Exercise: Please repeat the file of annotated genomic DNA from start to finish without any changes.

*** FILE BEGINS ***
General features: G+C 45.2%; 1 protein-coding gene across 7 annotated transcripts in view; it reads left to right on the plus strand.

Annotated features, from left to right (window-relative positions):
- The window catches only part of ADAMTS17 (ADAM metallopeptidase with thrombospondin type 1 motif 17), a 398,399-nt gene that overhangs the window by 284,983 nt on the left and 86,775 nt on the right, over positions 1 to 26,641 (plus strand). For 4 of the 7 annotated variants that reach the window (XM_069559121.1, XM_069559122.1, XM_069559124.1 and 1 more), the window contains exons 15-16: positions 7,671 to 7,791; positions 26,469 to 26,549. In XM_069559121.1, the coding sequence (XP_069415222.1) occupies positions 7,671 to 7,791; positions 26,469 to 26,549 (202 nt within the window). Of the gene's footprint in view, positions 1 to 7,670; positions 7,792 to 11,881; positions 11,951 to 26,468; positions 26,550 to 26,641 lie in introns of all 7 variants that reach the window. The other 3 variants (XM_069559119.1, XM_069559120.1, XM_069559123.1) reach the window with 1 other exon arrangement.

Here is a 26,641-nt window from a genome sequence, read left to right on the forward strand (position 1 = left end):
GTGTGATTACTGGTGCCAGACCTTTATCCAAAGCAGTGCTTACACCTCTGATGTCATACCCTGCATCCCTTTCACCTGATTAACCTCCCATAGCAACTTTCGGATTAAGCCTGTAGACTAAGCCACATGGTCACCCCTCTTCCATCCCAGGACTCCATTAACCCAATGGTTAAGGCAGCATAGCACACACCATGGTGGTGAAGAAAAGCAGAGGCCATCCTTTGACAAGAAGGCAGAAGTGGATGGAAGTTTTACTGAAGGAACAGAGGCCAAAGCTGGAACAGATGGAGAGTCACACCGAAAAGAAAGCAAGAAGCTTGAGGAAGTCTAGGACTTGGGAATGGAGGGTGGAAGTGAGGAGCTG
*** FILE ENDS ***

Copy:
General features: G+C 45.2%; 1 protein-coding gene across 7 annotated transcripts in view; it reads left to right on the plus strand.

Annotated features, from left to right (window-relative positions):
- The window catches only part of ADAMTS17 (ADAM metallopeptidase with thrombospondin type 1 motif 17), a 398,399-nt gene that overhangs the window by 284,983 nt on the left and 86,775 nt on the right, over positions 1 to 26,641 (plus strand). For 4 of the 7 annotated variants that reach the window (XM_069559121.1, XM_069559122.1, XM_069559124.1 and 1 more), the window contains exons 15-16: positions 7,671 to 7,791; positions 26,469 to 26,549. In XM_069559121.1, the coding sequence (XP_069415222.1) occupies positions 7,671 to 7,791; positions 26,469 to 26,549 (202 nt within the window). Of the gene's footprint in view, positions 1 to 7,670; positions 7,792 to 11,881; positions 11,951 to 26,468; positions 26,550 to 26,641 lie in introns of all 7 variants that reach the window. The other 3 variants (XM_069559119.1, XM_069559120.1, XM_069559123.1) reach the window with 1 other exon arrangement.

Here is a 26,641-nt window from a genome sequence, read left to right on the forward strand (position 1 = left end):
GTGTGATTACTGGTGCCAGACCTTTATCCAAAGCAGTGCTTACACCTCTGATGTCATACCCTGCATCCCTTTCACCTGATTAACCTCCCATAGCAACTTTCGGATTAAGCCTGTAGACTAAGCCACATGGTCACCCCTCTTCCATCCCAGGACTCCATTAACCCAATGGTTAAGGCAGCATAGCACACACCATGGTGGTGAAGAAAAGCAGAGGCCATCCTTTGACAAGAAGGCAGAAGTGGATGGAAGTTTTACTGAAGGAACAGAGGCCAAAGCTGGAACAGATGGAGAGTCACACCGAAAAGAAAGCAAGAAGCTTGAGGAAGTCTAGGACTTGGGAATGGAGGGTGGAAGTGAGGAGCTG